Shannon Diversity Index in Top Songs by Year


Can ecological measures be used to glean information about music, and perhaps music trends? This post explores the possible use of the Shannon Diversity Index as a means to understand diversity within the "lyrical ecosystem."


A list of List of Billboard Year-End number-one singles (1) was used for the data collection portion of this project. Excluded from the study was 1948's hit, "Twelfth Street Rag" by Pee Wee Hunt. It is an instrumental with no lyrics to study.

Length is the song length in seconds as measured by the first video to show up on a YouTube Search, with preference given to anything shown to be "official."

Unique words and total words are from song lyrics that were pulled from Google's lyric search. Where lyrics weren't available was used. Grunts, moans, yeahs, na-na-nas are all counted if they are found within the lyrics as provided by the stated sources.

Words per second is a measure of total words divided by song length. Repetition is a measure of total words divided by unique words where a score of 1 would be no repetition and a higher score shows more repetition of words.

The Shannon-Wiener diversity index is a measure of diversity used in ecology that combines species richness (the number of species in a given area) and their relative abundances. It tells the level of diversity in that particular area, giving us the ability to say if the diversity is low (a low number) or high (a high number).



Before the release of "Hey Jude" in 1968, average song length was 172 seconds roughly. After its release average song length went up to 255 seconds, a full 1:23 longer.

The longest song, Elton John's 1997 hit, "Candle in the Wind 1997 / Something About the Way You Look Tonight" weighs in at a lengthy 492 seconds, nearly 4 standard deviations above the mean. "All Shook Up" by Elvis Presley (1957) is 119 seconds and 1.66 standard deviations below average.

Words per Second

Prior to "Call me" in 1980 the average number of words per second in a song was about 1 word per second of music. After 1980, the average has been 1.68. There is not a strong correlation to year and words per second (R² 0.255).

Unique Words

Prior to Fitty's 2003 hit, "In Da Club", the number of unique words per song was roughly 83. After that the average number of words per song jumped to around 149. Old Town Road in 2019 broke the new trend and dropped the number back down to 73 unique words. It is noteworthy that the top five unique word songs are all rap and hip hop.

Can you believe that "Believe" (1999) has only 12 unique words, making it the least diverse song lyrically? "Thrift Shop" (2013) has most unique words at 276.

Total Words

The trend for total words has generally been growing (R² 0.462) throughout the observed years. "Hey Jude" in 1968 may be a distinct break point, but by the 1980's hit, "Call me", the trend was very much underway.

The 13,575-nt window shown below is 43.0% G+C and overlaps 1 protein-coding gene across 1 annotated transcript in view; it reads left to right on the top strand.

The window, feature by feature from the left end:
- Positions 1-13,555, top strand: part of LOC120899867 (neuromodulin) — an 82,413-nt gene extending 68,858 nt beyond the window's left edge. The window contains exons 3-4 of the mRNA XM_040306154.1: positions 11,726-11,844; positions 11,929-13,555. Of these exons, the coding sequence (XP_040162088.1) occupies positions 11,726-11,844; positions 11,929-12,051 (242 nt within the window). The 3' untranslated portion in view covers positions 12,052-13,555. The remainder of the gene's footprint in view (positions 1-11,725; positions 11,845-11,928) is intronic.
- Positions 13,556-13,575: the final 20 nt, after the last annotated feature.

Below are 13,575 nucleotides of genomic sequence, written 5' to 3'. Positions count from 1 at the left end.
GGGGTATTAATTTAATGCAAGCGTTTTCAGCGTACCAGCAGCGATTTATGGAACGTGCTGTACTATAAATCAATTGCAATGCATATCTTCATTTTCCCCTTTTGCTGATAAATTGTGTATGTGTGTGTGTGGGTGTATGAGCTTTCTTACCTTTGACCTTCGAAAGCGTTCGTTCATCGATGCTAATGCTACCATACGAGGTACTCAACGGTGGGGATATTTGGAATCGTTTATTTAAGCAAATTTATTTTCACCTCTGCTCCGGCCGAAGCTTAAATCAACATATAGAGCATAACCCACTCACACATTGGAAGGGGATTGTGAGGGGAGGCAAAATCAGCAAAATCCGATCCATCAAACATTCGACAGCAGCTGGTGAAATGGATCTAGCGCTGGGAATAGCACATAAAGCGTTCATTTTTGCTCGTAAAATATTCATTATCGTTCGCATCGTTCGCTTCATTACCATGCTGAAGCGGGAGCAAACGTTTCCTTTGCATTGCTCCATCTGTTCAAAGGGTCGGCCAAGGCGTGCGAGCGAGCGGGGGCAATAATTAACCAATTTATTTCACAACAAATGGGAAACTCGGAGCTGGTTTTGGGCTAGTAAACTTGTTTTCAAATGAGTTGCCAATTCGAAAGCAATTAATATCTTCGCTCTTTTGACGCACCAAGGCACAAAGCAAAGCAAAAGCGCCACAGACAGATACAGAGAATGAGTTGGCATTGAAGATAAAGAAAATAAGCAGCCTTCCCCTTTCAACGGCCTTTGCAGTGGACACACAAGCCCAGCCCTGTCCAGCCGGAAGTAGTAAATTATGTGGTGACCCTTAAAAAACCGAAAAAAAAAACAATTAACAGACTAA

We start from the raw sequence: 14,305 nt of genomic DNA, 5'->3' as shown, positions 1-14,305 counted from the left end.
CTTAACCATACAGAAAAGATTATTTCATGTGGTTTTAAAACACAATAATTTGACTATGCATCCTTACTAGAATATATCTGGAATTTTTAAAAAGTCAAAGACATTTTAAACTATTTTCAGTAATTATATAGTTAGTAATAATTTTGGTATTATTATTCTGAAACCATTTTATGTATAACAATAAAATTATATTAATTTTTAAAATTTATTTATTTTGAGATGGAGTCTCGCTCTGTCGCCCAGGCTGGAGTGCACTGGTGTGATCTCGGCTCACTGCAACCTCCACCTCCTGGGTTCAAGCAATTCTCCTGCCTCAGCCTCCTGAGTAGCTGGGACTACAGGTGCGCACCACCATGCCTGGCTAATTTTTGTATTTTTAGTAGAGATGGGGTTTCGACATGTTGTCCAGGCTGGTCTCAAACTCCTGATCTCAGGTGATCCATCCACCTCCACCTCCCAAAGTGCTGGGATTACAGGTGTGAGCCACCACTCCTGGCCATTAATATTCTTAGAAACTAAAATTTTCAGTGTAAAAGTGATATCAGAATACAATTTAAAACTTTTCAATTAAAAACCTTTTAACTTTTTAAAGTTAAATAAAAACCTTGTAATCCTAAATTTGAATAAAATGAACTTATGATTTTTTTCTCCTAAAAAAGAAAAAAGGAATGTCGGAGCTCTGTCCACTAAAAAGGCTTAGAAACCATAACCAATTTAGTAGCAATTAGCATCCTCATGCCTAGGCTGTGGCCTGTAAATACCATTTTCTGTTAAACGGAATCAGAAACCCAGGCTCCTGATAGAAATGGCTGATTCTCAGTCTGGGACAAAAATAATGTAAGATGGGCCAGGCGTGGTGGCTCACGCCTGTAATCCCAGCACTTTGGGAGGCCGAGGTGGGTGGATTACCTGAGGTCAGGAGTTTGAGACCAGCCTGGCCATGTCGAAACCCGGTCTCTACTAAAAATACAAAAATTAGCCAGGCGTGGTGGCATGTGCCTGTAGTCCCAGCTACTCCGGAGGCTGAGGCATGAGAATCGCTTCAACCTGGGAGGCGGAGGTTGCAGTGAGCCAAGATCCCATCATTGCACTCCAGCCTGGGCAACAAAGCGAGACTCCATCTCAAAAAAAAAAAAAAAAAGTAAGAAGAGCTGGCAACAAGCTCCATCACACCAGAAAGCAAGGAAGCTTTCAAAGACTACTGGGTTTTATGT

The fewest words in a song falls to "Song from Moulin Rouge" (1953). This is another outlier within the dataset. The song's lyrics do not begin until the 1:36 mark, which is at least partially why this is the case. The most words in a song is awarded to "Low" (2008), but 65 of those words are "low".

"Song from Moulin Rouge" (1953) finds itself with a record minimum words per second and Mariah Carey wastes no time fitting 650 words into a song 203 seconds long landing her the most words per second within the dataset.


The true outlier of this entire dataset is Cher's 1999 hit, "Believe." It skews the entire dataset for so many variables, but especially for repetition with its score 23 being an average of how many times you hear each word of the song. The word "you" is repeated in the song 47 times; "I'm" 38 times; "too" 38 times; "good" 38 times.

The least repetitious song is Cherry Pink and Apple Blossom White by Perez Prado (1955). Its lyrics appear closer to our traditional notion of a poem than perhaps any of the other songs on the list.

Shannon Diversity Index

There is a minor correlation between songs decreasing in Shannon Diversity over time (R² 0.335).

Cher's "Believe" (1999) again makes the outlier list with it having the lowest Shannon Diversity Index. In terms of an ecosystem comparison, this is on par with a Walmart parking lot. The Way We Were, by Barbra Streisand (1974) ranks highest in the Shannon Diversity Index.


This is the part of the post where I pick on "Believe" for a while. Look, we all lived through 1999, and despite us not realizing that it would be another 21 years before the world ended, we were all riding on the "Party like it's 1999" high. Maybe that accounts for our lack of interest in a diverse hit song.

Aside from pure statistical significance, there are certainly a number of interesting outlier songs that are worth mention. "Hey Jude" broke the trend of short songs. "Call Me" was more about its lyrics than its music, and began a trend opposite of "Song from Moulin Rouge".





stargene said…
To your knowledge, has there ever been a study of possible
Shannon Index of instrumental music itself, say rock, r&b, music sans words. I suspect that certain
music may have higher Shannon Index values than worded
text or lyrics. In this context, there is a quote from
one of Stravinsky's memoirs, "..It is not that music is
too is that music is too precise for words."
I also suspect that such research using pure instrumental
music may be much more difficult than verbal studies.

Popular posts from this blog

Missing People Map

Streams of Tennessee

Jungle Book Film (1994) and the Upper Cumberland